NewswireToday - /newswire/ -
Montréal, Québec, Canada, 2007/01/28 - A robust Suicide Prevention Help Website of suicide prevention resources is being launched by Montreal-based Interdisciplinary artist Kenneth Hemmerick so that people can have easy access to suicide prevention information and know that people care.
The line between tragedy and opportunity is a fine one – one which Montreal-based Interdisciplinary artist Kenneth Hemmerick has gingerly tread. A failed suicide attempt turned into a labour of love and a passion for helping others, which has culminated in the launch of the Suicide Prevention Help Website.
“Over 20 years ago, I swallowed 120 pills at once, at a time when I thought I couldn’t go on,” Hemmerick explained. “I survived and was given a reprieve. Having been to the bottom of despair and slowly working myself back, I wanted to share my experiences with others who may be experiencing similar thoughts and feelings.”
“The Suicide Prevention Help Website is a collection of the best resources out there so people can see they’re not alone, there are alternatives, and – most importantly – that there are people out there who do care.”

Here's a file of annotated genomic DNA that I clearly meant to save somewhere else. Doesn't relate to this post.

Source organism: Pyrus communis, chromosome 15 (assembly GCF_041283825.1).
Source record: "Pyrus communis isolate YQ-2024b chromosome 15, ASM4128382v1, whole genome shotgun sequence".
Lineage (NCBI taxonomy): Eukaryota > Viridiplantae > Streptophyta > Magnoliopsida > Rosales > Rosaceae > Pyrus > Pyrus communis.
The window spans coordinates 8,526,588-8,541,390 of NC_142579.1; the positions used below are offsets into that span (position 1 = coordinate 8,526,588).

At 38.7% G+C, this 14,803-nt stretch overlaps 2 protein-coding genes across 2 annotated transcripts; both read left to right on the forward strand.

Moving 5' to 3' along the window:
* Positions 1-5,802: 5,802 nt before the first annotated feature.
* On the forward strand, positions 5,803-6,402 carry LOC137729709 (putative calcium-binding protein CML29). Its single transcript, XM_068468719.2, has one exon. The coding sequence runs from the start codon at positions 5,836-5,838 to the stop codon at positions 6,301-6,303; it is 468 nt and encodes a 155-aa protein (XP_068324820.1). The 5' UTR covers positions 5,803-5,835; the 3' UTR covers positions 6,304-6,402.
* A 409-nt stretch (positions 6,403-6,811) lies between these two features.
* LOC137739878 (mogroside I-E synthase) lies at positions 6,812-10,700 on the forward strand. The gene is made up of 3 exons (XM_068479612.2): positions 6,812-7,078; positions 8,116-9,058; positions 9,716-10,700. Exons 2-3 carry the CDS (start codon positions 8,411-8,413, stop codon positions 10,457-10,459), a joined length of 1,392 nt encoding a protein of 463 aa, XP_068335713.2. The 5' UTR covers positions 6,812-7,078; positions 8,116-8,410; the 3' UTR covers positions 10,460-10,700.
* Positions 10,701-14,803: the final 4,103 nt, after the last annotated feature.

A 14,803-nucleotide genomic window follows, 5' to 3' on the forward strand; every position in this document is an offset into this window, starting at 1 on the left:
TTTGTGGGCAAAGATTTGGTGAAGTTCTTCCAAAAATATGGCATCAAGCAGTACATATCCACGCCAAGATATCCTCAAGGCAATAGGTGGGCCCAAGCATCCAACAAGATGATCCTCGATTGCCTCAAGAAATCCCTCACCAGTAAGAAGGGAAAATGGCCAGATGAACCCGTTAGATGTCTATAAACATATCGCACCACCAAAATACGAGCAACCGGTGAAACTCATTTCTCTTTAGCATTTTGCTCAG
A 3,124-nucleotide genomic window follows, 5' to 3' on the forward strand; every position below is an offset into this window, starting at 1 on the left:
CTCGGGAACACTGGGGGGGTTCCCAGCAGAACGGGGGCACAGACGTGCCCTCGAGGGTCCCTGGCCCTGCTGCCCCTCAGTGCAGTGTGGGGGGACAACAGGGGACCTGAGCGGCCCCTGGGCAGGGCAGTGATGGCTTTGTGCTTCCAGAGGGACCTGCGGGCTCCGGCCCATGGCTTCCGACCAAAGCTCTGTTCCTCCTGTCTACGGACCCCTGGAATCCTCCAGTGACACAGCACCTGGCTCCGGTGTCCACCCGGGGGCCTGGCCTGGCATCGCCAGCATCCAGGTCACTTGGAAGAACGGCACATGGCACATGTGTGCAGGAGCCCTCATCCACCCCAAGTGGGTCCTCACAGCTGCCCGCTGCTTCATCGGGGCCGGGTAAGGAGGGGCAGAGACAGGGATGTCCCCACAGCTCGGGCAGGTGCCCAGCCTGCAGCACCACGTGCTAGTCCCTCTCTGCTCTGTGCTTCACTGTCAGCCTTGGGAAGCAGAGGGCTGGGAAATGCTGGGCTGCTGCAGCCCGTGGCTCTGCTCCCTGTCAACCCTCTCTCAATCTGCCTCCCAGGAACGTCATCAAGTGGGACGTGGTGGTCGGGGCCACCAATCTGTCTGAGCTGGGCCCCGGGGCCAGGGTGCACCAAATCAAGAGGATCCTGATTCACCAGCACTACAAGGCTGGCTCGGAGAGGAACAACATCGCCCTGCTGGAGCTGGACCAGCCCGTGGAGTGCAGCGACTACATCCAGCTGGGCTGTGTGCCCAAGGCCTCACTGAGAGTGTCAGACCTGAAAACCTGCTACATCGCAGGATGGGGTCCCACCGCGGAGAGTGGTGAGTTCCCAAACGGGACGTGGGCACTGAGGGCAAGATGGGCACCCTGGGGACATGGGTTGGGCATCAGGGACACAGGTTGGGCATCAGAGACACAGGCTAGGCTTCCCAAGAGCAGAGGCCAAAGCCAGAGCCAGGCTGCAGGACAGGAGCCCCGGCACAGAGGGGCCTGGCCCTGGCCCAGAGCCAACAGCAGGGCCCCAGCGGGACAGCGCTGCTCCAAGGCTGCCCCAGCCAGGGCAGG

The site is the result of years of research and effort. During this period, Hemmerick has received feedback and letters from countless people who are either suicidal or have been impacted by the effects of suicide. His site, along with the various support materials included therein, has been augmented by his personal experiences.
“I’m not a doctor. I’m not a licensed counselor. I’m just someone who has experienced this first-hand and is aware of what I needed to get me to where I am now,” he said. “There is a wealth of great information out there and I just wanted to make it easy for people to find it."
With literally thousands of sites arranged in 118 categories, the site offers easy navigation so that people can find the information they need that relates to their specific situation. “Suicide impacts every one of us, regardless of race, gender, religion, or social status,” Hemmerick said. “The key thing is people getting the information they need, when they need it.”